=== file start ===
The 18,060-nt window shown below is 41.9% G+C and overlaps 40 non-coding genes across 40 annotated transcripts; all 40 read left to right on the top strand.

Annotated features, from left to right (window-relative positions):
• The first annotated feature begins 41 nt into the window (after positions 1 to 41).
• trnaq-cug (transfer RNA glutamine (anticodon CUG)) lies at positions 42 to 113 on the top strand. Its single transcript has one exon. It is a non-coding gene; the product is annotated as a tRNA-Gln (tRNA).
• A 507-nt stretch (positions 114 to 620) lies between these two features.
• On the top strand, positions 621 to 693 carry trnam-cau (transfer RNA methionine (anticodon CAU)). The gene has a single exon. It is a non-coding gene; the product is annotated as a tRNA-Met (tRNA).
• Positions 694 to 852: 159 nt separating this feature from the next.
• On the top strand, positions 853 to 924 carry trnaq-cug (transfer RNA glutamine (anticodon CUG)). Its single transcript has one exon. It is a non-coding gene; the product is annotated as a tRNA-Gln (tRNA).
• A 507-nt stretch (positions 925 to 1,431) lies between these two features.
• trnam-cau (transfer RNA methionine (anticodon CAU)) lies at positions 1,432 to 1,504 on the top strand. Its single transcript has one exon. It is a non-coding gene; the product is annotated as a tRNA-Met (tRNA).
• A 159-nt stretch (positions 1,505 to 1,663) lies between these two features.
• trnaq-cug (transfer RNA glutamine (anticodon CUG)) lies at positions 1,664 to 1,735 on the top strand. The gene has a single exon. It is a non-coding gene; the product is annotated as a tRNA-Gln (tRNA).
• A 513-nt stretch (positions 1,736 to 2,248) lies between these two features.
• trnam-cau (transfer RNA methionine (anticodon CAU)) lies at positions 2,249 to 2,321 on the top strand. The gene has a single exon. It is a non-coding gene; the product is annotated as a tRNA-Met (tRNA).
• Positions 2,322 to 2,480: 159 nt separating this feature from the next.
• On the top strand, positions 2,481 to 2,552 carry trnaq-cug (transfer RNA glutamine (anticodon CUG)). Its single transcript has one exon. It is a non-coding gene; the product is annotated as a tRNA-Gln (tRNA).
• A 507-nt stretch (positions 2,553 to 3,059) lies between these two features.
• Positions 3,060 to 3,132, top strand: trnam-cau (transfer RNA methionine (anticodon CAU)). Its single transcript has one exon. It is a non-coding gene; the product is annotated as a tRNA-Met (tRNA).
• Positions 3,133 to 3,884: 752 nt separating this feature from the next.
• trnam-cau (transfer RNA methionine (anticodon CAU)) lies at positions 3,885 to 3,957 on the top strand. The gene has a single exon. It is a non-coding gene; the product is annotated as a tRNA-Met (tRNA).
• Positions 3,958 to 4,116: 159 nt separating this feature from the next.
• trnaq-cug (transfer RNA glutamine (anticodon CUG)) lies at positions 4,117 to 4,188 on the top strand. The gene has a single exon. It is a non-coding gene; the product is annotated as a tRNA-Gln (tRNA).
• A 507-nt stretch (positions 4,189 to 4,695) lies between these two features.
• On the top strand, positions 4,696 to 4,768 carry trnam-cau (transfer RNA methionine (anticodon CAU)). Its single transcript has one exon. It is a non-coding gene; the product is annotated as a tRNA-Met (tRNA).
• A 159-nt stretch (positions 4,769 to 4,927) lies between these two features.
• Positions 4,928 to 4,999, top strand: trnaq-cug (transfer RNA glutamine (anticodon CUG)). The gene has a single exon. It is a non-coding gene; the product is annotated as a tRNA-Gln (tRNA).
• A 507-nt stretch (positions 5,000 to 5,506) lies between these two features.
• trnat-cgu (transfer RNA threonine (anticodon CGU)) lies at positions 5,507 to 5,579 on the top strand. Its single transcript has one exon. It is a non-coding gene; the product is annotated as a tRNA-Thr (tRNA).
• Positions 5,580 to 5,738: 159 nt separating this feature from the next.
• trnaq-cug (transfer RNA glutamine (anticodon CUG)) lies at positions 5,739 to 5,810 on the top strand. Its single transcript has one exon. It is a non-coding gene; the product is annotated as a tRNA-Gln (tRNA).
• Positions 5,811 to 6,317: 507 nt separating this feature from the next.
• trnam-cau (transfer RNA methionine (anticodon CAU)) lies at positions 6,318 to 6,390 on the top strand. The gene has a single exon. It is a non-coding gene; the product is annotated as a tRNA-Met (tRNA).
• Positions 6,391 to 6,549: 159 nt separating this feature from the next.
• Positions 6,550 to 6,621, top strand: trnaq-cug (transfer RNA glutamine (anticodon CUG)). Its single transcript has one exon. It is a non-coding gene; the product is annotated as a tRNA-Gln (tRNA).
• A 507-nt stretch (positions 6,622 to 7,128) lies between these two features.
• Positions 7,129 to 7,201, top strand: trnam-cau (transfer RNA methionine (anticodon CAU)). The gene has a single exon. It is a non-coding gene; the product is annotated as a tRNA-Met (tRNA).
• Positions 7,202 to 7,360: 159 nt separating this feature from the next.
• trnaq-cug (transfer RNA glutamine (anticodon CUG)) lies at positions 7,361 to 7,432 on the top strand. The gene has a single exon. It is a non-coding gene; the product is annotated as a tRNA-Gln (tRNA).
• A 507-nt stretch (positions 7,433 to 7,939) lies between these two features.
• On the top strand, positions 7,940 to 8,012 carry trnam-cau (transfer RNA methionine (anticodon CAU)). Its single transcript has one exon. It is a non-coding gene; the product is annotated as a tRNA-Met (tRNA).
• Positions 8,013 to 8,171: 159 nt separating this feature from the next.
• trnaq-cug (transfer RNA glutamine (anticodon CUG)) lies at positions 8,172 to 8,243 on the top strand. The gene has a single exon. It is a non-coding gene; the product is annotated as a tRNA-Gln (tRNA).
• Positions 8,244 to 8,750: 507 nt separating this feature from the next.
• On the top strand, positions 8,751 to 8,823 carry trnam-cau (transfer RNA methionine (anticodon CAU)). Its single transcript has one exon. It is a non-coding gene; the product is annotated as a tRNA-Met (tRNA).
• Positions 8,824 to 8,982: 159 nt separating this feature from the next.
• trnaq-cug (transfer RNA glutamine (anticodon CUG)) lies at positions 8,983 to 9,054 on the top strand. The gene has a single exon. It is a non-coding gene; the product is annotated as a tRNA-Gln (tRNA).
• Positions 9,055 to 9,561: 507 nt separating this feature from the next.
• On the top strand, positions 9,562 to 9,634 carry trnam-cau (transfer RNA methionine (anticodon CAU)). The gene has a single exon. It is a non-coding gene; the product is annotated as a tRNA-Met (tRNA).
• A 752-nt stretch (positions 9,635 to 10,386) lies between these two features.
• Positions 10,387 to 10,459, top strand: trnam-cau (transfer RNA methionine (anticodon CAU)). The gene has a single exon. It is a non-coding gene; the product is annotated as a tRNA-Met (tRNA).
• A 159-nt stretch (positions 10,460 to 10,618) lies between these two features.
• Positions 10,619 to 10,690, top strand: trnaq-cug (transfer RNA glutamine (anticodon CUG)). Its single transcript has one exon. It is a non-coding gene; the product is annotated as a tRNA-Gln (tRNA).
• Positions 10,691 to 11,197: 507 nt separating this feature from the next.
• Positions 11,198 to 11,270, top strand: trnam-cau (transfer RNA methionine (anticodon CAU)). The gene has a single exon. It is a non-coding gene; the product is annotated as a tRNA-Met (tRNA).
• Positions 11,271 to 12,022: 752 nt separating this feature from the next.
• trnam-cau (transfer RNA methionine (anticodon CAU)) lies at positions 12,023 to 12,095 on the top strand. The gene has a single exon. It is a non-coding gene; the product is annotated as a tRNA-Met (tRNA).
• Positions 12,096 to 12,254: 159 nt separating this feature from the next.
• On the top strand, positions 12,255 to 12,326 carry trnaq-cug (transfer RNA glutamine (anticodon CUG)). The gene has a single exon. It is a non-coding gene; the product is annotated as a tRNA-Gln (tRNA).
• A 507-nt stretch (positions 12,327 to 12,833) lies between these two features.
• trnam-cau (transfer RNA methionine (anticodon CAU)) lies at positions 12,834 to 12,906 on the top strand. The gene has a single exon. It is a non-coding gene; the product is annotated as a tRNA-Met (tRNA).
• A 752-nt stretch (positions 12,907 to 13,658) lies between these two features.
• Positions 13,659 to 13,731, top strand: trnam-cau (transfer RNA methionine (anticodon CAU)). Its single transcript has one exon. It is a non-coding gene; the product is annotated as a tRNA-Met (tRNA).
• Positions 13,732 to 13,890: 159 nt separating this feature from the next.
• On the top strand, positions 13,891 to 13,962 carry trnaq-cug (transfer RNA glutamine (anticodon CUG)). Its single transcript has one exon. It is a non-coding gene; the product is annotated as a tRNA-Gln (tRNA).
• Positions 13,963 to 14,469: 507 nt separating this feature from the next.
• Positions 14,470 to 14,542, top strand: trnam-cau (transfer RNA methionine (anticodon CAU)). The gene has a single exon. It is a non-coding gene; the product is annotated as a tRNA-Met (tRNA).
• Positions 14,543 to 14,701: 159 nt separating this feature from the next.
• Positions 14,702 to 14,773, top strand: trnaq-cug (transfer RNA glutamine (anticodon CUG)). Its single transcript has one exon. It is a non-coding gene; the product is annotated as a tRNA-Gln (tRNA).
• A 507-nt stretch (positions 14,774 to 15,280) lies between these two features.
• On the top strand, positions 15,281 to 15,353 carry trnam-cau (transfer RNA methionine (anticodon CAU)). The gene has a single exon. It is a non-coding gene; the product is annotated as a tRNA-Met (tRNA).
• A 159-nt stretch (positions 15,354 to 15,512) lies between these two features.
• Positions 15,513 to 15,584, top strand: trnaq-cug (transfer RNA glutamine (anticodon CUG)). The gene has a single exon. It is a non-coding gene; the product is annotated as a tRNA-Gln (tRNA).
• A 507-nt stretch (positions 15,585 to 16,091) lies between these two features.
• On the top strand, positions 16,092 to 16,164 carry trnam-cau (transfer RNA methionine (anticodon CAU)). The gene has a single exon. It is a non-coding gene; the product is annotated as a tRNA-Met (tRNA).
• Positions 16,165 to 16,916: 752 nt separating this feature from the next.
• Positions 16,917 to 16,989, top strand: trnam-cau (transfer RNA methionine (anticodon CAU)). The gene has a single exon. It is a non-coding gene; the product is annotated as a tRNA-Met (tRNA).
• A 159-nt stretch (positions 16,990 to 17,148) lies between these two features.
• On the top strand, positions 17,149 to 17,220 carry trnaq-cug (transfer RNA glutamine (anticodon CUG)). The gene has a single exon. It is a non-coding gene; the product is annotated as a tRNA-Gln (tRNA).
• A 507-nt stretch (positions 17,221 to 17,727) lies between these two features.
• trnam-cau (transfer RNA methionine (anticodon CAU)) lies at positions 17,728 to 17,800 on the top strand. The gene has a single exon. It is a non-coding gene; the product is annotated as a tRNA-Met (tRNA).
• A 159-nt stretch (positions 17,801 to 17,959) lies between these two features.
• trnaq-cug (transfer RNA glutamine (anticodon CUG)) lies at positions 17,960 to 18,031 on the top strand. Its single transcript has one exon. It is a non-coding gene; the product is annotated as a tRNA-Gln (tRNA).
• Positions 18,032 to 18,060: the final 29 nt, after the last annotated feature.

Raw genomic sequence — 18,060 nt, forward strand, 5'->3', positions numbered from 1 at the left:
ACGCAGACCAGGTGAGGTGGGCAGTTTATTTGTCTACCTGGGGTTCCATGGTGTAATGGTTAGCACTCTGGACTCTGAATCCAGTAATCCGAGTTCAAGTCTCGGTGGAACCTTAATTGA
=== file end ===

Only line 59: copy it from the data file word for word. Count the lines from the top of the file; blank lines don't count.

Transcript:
• A 507-nt stretch (positions 12,327 to 12,833) lies between these two features.